Turkey’s invasion of north-east Syria, faciliated by the withdrawal of US forces, could lead to a resurgence of Islamic State
The conflict engulfing north-east Syria is a wholly avoidable disaster. It was widely foreseen. It could, and should, have been prevented. Responsibility lies principally with Turkey’s bellicose president, Recep Tayyip Erdoğan. But many others share the blame, including a criminally incompetent Donald Trump, Islamic State jihadists, who previously destabilised the area, and the international community, which has failed, over the course of eight bloody years, to halt Syria’s civil war.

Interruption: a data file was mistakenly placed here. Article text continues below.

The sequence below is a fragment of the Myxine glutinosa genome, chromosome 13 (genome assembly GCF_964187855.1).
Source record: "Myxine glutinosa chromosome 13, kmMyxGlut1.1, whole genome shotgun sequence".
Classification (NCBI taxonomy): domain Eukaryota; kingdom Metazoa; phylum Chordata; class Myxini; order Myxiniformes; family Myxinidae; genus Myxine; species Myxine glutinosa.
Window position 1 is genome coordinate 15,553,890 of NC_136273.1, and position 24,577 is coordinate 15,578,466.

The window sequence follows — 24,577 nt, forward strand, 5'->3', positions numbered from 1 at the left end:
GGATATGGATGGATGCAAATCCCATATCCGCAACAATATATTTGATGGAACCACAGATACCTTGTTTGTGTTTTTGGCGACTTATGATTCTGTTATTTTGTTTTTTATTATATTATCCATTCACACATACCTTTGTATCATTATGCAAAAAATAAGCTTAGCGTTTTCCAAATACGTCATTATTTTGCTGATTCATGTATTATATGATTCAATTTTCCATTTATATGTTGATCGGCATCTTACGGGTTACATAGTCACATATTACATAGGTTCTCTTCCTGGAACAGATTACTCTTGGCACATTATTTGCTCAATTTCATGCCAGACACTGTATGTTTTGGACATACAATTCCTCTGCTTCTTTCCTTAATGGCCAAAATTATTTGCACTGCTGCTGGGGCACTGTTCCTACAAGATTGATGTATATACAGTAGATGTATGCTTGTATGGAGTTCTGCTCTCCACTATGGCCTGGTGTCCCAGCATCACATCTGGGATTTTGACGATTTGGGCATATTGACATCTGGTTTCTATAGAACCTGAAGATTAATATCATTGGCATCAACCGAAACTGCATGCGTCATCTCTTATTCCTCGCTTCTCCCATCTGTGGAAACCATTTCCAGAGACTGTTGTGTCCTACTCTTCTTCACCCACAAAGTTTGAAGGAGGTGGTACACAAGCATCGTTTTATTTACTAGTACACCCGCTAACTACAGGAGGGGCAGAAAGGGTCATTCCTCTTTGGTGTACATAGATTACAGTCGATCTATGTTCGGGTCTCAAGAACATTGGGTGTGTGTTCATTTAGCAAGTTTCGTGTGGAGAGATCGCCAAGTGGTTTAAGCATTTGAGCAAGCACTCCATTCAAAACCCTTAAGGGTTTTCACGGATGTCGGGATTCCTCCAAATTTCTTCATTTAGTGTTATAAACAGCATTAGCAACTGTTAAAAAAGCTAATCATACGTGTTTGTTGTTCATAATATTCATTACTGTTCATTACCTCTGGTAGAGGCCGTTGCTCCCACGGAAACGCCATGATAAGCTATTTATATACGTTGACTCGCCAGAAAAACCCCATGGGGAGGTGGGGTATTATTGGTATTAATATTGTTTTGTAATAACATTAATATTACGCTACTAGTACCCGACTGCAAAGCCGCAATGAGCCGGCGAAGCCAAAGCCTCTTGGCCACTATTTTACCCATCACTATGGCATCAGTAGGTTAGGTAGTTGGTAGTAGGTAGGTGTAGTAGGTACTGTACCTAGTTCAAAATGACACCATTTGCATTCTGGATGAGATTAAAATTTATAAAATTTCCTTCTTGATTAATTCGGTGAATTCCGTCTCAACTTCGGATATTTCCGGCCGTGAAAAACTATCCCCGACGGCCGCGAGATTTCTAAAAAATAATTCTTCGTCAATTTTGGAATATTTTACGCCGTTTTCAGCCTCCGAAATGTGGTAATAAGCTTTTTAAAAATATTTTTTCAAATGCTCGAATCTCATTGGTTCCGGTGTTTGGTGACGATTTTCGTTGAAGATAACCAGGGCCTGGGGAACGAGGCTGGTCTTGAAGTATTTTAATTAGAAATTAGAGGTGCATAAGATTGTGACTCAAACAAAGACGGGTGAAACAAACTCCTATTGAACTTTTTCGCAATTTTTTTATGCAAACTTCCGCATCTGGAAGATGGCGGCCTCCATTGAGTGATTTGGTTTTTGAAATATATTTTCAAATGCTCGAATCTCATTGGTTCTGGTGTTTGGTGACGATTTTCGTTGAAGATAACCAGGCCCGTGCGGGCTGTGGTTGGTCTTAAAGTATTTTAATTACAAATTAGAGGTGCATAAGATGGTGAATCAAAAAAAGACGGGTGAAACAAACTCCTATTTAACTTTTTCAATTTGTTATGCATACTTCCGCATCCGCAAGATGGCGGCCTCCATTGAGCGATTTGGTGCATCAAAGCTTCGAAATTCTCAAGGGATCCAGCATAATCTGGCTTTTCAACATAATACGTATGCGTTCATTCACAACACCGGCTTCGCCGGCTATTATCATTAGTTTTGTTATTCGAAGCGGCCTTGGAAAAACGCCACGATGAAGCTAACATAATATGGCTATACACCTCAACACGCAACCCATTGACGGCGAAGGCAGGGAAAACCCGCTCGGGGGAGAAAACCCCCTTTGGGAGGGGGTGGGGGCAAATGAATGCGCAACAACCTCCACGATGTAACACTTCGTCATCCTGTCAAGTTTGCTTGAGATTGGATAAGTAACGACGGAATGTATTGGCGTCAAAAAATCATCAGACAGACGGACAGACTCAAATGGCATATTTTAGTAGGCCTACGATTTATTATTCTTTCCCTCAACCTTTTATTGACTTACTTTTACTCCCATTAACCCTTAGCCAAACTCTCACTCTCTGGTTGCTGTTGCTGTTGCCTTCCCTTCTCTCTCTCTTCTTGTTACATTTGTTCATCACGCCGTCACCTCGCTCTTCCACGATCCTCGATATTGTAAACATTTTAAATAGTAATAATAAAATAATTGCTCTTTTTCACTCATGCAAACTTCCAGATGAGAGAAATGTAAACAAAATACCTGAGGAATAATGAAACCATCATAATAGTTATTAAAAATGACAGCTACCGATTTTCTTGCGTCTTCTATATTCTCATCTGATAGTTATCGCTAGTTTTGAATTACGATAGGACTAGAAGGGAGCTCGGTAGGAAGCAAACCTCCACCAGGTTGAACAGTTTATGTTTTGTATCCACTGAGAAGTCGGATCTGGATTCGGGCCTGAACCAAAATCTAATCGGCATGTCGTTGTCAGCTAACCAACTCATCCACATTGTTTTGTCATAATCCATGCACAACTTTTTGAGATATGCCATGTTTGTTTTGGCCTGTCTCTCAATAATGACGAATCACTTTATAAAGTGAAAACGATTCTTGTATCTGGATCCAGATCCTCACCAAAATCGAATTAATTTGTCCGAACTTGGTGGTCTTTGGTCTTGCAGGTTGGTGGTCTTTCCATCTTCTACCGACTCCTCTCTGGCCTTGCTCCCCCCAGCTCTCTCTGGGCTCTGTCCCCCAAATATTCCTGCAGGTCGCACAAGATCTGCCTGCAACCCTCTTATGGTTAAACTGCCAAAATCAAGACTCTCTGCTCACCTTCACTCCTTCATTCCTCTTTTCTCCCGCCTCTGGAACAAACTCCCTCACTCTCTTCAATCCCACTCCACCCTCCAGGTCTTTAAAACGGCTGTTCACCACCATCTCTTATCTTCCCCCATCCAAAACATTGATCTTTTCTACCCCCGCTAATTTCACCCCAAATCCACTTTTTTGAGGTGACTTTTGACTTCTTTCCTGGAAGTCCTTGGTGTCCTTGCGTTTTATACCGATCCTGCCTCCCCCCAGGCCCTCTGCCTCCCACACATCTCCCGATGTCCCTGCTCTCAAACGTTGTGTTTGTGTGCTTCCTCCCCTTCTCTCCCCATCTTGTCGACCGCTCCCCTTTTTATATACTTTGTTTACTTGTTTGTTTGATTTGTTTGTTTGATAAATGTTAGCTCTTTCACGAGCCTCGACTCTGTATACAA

The terrifyingly indiscriminate Turkish artillery barrages and air strikes directed at towns and villages in Kurdish-held areas along the border shame those who ordered them. Erdoğan’s claim that his forces are only targeting terrorists is given the lie by the rising toll of civilian deaths and injuries. Aid agencies have evacuated. Hospitals have closed. The UN says about 100,000 people have fled so far. With Turkey rejecting calls to halt the offensive, it could all get much worse.